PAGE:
An All-In Approach to Solving the Crisis of Gun Violence and Building Lasting Peace in Our Communities

Players Coalition
3 min readJun 6, 2024

By Torrey Smith, Former NFL wide receiver, 2x Super Bowl Champion, and Players Coalition Task Force Member

Washington, D.C., has one of the highest homicide rates in the country, and in the past few years violent crime has spiked. As recent reporting shows, “sixty-five percent of District residents think crime is an “extremely serious” or a “very serious” problem”. I have experienced gun violence firsthand and have seen the devastating impacts on individuals, families, and communities.

Because of gun violence, life expectancy is worse in D.C. than in almost every other city in the U.S. It doesn’t have to be this way. We need to do more to get to people before they pull the trigger. This is where community violence intervention (CVI) strategies and wraparound care can make a real impact, but we’re barely scratching the surface of this proven work in D.C. Unsurprisingly, research shows that any exposure to gun violence can lead to more gun violence. People who are shot do not feel safe, are more likely to carry guns, and are more likely to use that gun or be shot in an incident. In one study, 57 percent of people suspected of a gun crime had previously been victims of a shooting. Providing people who are victims of gun violence with treatment and support can dramatically reduce that risk.

We know that violence prevention and intervention saves lives and are essential components of any city’s public safety strategy. Non-law-enforcement violence interruption programs have shown extraordinary results in ending retaliatory violence. In cities across the country, organizations like Players Coalition, along with the Federal government, are embracing these efforts as part of a comprehensive gun violence reduction strategy. As a result, the rates of violence in these cities are going down, yet in Washington, D.C., violence continues to rise as the local government, while making some investments in prevention, has largely put its focus elsewhere.

To prevent violence before it happens, we must recognize that violence is not just a criminal justice issue; it is a public health crisis. It requires a data-driven, public health approach starting with cross-sectoral investments in community violence intervention strategies, frontline CVI workers, and survivors to break the cycles of violence, retaliation, and trauma in their communities. When properly resourced and managed by coordinated community organizations, CVI helps reduce violence and make neighborhoods safe for everyone. They provide resources helping to improve the physical, social, and economic root-causes that drive violence. Washington, D.C. needs to go deeper and invest more in proven public safety models of CVI.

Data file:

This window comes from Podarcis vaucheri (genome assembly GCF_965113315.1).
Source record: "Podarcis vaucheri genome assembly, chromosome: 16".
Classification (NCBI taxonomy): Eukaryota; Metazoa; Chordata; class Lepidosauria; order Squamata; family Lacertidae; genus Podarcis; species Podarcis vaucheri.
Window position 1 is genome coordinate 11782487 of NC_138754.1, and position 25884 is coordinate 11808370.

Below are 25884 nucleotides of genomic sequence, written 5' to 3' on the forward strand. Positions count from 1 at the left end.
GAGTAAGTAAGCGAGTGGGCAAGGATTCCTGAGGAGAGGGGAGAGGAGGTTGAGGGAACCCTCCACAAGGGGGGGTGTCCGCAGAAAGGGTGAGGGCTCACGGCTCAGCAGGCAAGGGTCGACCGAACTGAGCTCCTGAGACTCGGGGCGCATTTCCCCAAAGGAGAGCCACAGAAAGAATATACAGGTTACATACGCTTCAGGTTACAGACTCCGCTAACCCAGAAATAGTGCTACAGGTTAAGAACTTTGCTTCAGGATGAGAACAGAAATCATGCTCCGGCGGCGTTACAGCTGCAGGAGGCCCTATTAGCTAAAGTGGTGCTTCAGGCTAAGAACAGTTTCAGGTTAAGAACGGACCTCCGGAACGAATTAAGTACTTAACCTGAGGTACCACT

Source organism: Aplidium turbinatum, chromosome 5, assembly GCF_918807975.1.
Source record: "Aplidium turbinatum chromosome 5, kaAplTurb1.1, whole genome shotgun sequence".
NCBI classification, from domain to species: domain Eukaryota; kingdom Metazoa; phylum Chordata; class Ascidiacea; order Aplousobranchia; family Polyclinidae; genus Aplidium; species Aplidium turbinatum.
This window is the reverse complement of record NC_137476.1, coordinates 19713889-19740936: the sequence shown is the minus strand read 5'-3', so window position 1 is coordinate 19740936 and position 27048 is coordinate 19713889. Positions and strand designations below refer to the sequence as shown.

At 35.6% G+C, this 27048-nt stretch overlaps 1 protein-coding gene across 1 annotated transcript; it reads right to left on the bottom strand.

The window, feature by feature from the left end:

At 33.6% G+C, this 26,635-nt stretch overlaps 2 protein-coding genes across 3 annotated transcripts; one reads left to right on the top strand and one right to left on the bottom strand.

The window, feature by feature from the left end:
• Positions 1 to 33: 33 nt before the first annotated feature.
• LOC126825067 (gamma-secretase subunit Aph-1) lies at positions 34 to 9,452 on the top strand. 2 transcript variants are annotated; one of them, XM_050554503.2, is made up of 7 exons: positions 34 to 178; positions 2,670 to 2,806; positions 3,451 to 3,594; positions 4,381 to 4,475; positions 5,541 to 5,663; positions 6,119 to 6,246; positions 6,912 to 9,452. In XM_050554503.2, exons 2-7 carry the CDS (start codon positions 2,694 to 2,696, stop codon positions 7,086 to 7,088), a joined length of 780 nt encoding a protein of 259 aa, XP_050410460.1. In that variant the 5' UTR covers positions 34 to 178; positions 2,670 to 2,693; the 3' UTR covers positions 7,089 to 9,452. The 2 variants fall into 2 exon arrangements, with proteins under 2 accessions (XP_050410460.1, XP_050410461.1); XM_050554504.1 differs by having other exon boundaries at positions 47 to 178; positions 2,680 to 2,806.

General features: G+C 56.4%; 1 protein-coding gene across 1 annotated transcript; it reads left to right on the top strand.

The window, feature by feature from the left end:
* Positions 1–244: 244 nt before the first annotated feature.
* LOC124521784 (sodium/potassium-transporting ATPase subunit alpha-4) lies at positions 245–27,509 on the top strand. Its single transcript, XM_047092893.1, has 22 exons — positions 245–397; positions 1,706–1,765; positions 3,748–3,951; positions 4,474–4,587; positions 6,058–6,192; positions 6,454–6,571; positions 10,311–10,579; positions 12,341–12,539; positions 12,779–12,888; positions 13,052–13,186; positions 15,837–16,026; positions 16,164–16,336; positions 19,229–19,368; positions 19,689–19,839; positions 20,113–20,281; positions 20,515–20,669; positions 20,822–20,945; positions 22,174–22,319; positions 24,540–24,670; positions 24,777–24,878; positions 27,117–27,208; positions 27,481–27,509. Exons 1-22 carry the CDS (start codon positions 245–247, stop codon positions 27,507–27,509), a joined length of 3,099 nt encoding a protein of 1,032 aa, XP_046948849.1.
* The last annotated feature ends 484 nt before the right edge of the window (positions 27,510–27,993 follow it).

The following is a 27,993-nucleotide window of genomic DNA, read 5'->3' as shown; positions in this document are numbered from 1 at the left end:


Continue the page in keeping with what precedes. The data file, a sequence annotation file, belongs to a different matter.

Players Coalition and Peace For DC, an NFL Social Justice grant recipient, are dedicated to supporting evidence-based strategies that stop gun violence before it happens. Peace For DC is a collaborative, local nonprofit that provides proactive solutions to violence by galvanizing community-based organizations, philanthropy, experts, and policymakers in a collective effort to reduce gun violence in the District neighborhoods with the highest rates of violence. On April 17th, I joined Players Coalition advocates alongside Community Justice Action Fund on Capitol Hill as we publicly announced our commitment to investing $1 million to support violence prevention initiatives across the country. The intention of Players Coalition’s funding is to invest grants in local, community-based organizations — like Peace for DC — aimed at reducing gun violence, strengthening protective factors for youth, and being a catalyst for an all-in approach to solving this crisis and building peace in our communities with support across all sectors.

These efforts require and deserve sustained funding in Washington, D.C.’s FY25 budget; however, the proposed budget currently limits these programs and stunts their ability to work effectively. We are urging the city to reconsider its priorities. Each year, gun violence costs the District $2 billion dollars. This conservative estimate does not even take into account the secondary costs — lost wages, tax revenue, property value, and businesses fleeing to safer nearby communities. Investing in the coordinated solutions we know work will pay massive dividends — both in human lives and in savings that can be invested back into the community. This roadmap is the way to keep our city safe.

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Players Coalition

We are an organization working with professional athletes, coaches and owners across leagues to improve social justice and racial equality in our country.